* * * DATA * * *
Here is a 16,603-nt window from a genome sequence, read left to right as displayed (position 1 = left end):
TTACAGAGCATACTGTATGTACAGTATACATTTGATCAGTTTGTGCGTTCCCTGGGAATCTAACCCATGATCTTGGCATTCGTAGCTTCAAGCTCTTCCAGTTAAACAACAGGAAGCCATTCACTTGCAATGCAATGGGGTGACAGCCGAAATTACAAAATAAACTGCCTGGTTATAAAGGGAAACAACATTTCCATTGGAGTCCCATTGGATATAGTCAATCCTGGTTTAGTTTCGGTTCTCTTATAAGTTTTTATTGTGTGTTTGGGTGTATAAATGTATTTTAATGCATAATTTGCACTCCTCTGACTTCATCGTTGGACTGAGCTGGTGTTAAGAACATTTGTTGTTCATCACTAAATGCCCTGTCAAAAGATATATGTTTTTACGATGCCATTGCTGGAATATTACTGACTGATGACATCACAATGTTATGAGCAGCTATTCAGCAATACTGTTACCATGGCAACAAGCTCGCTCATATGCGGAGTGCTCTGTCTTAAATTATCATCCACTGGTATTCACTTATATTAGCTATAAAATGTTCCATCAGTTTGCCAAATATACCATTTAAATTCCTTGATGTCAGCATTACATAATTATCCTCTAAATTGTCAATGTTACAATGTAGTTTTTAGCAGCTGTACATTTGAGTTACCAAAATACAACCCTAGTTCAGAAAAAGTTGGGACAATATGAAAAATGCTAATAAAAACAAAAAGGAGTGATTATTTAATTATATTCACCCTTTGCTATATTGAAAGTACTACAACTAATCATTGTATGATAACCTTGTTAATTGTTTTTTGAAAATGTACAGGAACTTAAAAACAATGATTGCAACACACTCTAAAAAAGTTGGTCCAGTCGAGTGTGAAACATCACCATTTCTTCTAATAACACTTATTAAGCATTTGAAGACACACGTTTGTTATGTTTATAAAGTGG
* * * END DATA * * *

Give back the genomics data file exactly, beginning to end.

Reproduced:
Here is a 16,603-nt window from a genome sequence, read left to right as displayed (position 1 = left end):
TTACAGAGCATACTGTATGTACAGTATACATTTGATCAGTTTGTGCGTTCCCTGGGAATCTAACCCATGATCTTGGCATTCGTAGCTTCAAGCTCTTCCAGTTAAACAACAGGAAGCCATTCACTTGCAATGCAATGGGGTGACAGCCGAAATTACAAAATAAACTGCCTGGTTATAAAGGGAAACAACATTTCCATTGGAGTCCCATTGGATATAGTCAATCCTGGTTTAGTTTCGGTTCTCTTATAAGTTTTTATTGTGTGTTTGGGTGTATAAATGTATTTTAATGCATAATTTGCACTCCTCTGACTTCATCGTTGGACTGAGCTGGTGTTAAGAACATTTGTTGTTCATCACTAAATGCCCTGTCAAAAGATATATGTTTTTACGATGCCATTGCTGGAATATTACTGACTGATGACATCACAATGTTATGAGCAGCTATTCAGCAATACTGTTACCATGGCAACAAGCTCGCTCATATGCGGAGTGCTCTGTCTTAAATTATCATCCACTGGTATTCACTTATATTAGCTATAAAATGTTCCATCAGTTTGCCAAATATACCATTTAAATTCCTTGATGTCAGCATTACATAATTATCCTCTAAATTGTCAATGTTACAATGTAGTTTTTAGCAGCTGTACATTTGAGTTACCAAAATACAACCCTAGTTCAGAAAAAGTTGGGACAATATGAAAAATGCTAATAAAAACAAAAAGGAGTGATTATTTAATTATATTCACCCTTTGCTATATTGAAAGTACTACAACTAATCATTGTATGATAACCTTGTTAATTGTTTTTTGAAAATGTACAGGAACTTAAAAACAATGATTGCAACACACTCTAAAAAAGTTGGTCCAGTCGAGTGTGAAACATCACCATTTCTTCTAATAACACTTATTAAGCATTTGAAGACACACGTTTGTTATGTTTATAAAGTGG